China should consider setting up a 100 billion yuan ($15 billion) enterprise exit fund to ensure better management of its over 6 trillion yuan of non-performing assets, said Li Daokui, an economist at Tsinghua University and a former Chinese central bank monetary policy committee member.
Li, who is also a top political advisor, said the fund could be used for employee resettlement, salaries and welfare and would encourage local governments to dismantle inefficient firms.
Though the nation has gained immense experience from its 40 years of reform and opening-up by encouraging new players, it has always faced challenges due to the presence of a large number of inefficient firms.
There are still many zombie enterprises, or unprofitable firms that are reeling from mismanagement or overcapacity and are straddled with a high level of debt. About 5 to 10 percent of the companies in the industrial sector have racked up debts of over 6 trillion yuan, he said.
According to a document published by the State-owned Assets Supervision and Administration Commission of the State Council in 2016, there are around 2,041 zombie subsidiaries of central enterprises in the nation with assets of over 3 billion yuan. However, only 265 of them were asked to file for bankruptcy and restructuring, accounting for just 12.9 percent of the total, he said.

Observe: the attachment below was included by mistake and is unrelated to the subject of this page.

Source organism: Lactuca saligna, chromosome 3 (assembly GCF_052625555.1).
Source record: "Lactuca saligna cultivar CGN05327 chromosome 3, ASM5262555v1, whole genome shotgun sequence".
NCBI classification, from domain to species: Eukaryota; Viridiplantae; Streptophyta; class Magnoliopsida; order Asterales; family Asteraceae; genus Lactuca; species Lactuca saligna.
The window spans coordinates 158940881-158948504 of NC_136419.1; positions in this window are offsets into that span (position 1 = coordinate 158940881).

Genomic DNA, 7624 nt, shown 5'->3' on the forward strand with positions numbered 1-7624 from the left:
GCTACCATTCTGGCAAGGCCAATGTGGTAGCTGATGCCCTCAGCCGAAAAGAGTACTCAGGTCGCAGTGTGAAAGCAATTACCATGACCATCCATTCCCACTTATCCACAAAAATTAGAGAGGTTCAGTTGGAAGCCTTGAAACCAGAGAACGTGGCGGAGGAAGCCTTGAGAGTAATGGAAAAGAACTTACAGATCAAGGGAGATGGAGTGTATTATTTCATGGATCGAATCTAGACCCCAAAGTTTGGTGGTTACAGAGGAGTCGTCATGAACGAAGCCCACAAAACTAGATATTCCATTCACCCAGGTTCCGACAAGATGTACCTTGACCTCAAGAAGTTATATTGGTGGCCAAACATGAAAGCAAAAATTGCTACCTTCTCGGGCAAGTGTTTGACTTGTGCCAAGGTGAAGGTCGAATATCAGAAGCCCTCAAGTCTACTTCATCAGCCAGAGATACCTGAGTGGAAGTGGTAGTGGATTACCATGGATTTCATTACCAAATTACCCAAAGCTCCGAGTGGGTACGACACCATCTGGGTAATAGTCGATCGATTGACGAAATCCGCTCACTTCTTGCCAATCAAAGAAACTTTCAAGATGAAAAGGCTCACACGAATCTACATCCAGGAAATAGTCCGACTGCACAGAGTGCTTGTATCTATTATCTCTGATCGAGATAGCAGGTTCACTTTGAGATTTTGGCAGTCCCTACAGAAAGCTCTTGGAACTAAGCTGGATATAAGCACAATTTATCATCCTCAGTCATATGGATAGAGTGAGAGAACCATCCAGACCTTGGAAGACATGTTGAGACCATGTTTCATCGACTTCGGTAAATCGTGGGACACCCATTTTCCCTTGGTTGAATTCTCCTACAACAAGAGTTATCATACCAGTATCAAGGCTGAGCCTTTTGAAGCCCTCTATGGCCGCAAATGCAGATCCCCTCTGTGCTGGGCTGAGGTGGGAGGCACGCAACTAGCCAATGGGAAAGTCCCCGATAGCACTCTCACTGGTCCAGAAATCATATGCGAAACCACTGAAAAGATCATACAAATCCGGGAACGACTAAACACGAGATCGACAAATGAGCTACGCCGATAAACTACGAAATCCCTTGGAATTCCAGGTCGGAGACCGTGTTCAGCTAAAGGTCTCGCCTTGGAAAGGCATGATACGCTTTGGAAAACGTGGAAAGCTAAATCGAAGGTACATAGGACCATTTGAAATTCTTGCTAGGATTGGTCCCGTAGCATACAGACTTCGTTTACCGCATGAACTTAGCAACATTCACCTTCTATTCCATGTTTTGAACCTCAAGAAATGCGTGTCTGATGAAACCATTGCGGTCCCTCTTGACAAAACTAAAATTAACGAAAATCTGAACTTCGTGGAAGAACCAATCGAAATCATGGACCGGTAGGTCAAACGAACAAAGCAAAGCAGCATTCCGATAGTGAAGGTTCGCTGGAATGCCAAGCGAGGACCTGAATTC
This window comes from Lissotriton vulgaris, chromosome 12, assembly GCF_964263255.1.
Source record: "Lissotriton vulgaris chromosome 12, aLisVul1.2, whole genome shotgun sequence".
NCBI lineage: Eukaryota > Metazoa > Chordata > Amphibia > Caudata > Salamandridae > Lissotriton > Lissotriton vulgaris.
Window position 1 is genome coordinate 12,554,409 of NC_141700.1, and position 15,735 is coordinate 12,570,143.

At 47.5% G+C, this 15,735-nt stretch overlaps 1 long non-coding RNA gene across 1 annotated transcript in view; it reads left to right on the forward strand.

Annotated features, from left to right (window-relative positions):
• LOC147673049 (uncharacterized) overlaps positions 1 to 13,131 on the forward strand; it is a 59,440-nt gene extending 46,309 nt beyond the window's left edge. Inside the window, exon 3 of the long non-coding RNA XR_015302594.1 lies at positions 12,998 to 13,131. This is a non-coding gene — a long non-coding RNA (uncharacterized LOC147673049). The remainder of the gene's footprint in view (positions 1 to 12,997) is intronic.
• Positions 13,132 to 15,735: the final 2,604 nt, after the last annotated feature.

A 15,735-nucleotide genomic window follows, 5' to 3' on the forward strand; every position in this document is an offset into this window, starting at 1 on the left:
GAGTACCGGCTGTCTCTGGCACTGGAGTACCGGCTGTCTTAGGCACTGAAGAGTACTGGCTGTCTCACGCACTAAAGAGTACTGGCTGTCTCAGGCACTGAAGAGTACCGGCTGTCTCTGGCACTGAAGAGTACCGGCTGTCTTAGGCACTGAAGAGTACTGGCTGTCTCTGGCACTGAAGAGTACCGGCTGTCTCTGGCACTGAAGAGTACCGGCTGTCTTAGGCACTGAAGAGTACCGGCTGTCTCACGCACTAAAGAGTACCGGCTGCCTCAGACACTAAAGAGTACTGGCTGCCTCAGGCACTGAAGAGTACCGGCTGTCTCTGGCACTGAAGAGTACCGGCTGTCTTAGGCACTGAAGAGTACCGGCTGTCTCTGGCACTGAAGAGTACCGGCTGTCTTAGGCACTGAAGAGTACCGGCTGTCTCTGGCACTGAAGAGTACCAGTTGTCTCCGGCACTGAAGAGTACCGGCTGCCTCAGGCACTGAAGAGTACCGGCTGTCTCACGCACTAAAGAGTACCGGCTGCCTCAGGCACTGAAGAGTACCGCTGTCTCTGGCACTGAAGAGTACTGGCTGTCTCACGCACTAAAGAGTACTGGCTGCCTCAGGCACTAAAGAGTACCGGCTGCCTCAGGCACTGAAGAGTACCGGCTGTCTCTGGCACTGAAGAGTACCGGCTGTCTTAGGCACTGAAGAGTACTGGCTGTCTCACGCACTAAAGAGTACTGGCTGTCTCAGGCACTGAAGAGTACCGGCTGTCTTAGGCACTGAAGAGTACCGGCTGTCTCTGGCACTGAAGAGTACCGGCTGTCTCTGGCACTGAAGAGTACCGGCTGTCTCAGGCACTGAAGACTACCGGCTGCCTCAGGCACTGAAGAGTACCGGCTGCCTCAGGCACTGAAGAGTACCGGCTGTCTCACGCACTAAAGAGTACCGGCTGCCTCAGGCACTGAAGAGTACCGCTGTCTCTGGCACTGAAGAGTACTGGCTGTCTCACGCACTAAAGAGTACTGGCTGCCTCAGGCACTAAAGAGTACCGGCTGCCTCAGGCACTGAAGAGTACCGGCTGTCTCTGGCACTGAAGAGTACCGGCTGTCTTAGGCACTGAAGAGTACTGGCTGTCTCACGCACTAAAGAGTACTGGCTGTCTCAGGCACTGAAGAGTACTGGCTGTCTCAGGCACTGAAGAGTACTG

Li said the best way to solve the problem of zombie enterprises is the disposal of nonperforming assets.
Despite the government taking steps to curb growth of non-performing assets, mushrooming non-performing loans are compounding matters and led to a growth in the non-performing loan balance of around 50 billion yuan in 2017.
To better address the problem, Li said that commercial banks must be urged to dispose of a certain ratio of nonperforming assets each year.
According to Li Jin, chief researcher at the China Enterprise Research Institute, central SOEs eliminated 1,200 zombie subsidiaries in 2017.
The steel industry has already eliminated zombie capacity totaling 5.95 million metric tons, while the figure in the coal industry was 27 million tons.
The SASAC has set a target of reducing the average debt-asset ratio of central SOEs by 2 percentage points prior to 2020.